In an interesting twist, the most recent regulatory development involving institutions like Bank of America (NYSE:BAC), Wells Fargo (NYSE:WFC), and Bank of New York Mellon Corp. (NYSE:BNY) has not evolved out of new legislation. Instead, the case — a series of lawsuits filed by lawyers under Manhattan U.S. Attorney and Wall Street watchdog Preet Bharara — is based on an interpretation of Financial Institutions Reform, Recovery, and Enforcement Act of 1989.
U.S. District Judge Jed Rakoff, who has worked his way into infamy as one of the top judges involving cases against major Wall Street firms, announced Monday that a “straightforward application of the plain words” of FIRREA allowed Bharara and the Justice Department to bring a case against Bank of America and others related to toxic mortgages sold during the financial crisis, Reuters reports.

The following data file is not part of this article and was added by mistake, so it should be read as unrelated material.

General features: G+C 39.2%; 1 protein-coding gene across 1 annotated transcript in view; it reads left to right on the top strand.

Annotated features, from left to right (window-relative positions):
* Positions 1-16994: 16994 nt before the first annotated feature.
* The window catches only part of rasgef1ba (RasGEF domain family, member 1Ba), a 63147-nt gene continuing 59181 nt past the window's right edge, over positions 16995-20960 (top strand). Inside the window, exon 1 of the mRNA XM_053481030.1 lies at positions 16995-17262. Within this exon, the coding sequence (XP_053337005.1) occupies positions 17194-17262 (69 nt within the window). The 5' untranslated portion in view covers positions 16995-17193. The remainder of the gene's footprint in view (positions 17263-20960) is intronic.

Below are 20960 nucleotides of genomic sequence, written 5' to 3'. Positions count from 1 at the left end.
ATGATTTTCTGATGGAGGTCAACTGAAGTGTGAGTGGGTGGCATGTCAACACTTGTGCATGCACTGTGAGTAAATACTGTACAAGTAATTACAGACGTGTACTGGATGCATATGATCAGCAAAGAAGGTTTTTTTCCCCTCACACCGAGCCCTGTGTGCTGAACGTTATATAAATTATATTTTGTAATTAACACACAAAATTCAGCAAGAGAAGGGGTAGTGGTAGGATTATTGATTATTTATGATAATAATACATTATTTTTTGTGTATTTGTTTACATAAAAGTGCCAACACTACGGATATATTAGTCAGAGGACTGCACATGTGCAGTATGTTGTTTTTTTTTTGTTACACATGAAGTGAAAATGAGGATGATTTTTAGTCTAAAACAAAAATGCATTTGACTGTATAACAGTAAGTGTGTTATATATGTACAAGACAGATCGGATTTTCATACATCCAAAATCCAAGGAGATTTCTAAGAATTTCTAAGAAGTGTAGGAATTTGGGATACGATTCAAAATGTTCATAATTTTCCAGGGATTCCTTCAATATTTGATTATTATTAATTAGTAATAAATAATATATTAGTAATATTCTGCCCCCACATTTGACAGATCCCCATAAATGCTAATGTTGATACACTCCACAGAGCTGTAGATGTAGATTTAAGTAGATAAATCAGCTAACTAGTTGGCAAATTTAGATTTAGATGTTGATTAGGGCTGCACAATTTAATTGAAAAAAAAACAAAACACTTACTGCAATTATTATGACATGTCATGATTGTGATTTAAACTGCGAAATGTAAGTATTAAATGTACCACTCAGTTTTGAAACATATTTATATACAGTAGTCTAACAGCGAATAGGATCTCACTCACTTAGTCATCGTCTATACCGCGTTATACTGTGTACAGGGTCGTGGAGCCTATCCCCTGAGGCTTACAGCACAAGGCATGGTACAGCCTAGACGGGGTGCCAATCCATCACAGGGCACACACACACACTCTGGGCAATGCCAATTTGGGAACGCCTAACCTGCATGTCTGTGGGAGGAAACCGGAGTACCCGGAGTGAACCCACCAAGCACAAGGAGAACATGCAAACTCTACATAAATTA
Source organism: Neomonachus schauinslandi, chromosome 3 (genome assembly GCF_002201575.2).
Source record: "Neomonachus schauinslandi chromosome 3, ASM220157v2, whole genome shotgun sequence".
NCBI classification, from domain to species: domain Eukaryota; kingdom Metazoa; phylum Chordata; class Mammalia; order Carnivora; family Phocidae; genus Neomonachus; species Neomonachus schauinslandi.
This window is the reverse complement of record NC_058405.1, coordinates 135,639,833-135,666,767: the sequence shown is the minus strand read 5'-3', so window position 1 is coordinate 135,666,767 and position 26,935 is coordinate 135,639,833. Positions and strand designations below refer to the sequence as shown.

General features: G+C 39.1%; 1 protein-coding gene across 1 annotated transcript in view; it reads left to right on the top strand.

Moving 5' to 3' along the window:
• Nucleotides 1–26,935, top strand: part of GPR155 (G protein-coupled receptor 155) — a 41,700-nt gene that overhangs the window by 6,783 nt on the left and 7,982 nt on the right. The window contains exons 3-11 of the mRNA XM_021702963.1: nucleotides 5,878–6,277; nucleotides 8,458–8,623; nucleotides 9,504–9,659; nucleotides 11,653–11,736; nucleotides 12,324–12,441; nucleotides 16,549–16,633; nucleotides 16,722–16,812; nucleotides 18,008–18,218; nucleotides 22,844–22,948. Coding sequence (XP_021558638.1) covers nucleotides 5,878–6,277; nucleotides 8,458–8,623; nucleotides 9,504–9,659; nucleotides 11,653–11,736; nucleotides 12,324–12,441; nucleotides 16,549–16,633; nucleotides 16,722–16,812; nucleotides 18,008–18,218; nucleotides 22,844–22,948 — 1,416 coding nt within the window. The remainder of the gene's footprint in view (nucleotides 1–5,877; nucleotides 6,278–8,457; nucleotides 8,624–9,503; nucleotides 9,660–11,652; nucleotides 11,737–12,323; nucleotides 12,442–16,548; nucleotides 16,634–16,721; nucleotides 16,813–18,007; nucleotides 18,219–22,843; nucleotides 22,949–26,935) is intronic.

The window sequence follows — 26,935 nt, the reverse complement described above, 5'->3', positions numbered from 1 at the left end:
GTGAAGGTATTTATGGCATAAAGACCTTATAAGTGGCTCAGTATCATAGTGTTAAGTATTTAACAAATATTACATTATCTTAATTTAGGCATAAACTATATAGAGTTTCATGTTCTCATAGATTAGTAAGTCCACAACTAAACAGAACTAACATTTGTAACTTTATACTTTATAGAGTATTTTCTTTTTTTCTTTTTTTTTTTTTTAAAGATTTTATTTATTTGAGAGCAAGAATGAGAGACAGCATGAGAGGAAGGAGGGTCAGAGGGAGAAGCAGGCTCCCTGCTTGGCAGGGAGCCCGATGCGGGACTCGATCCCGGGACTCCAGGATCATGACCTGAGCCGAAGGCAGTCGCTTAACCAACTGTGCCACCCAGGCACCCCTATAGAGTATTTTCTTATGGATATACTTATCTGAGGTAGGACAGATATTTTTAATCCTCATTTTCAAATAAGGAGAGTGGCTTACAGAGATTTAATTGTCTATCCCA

The government’s case against Bank of America argues that a process to streamline the sale of loans to often unqualified people pretty much amounts to criminal neglect. The process, known as “hustle,” removed quality checks and resulted in the creation of thousands of toxic mortgages. FIRREA states that the government can prosecute firms that commit fraud against federally insured deposit institutions. The interesting part of the interpretation of the act is that the government may prosecute Bank of America for hurting itself as an FDIC-insured firm.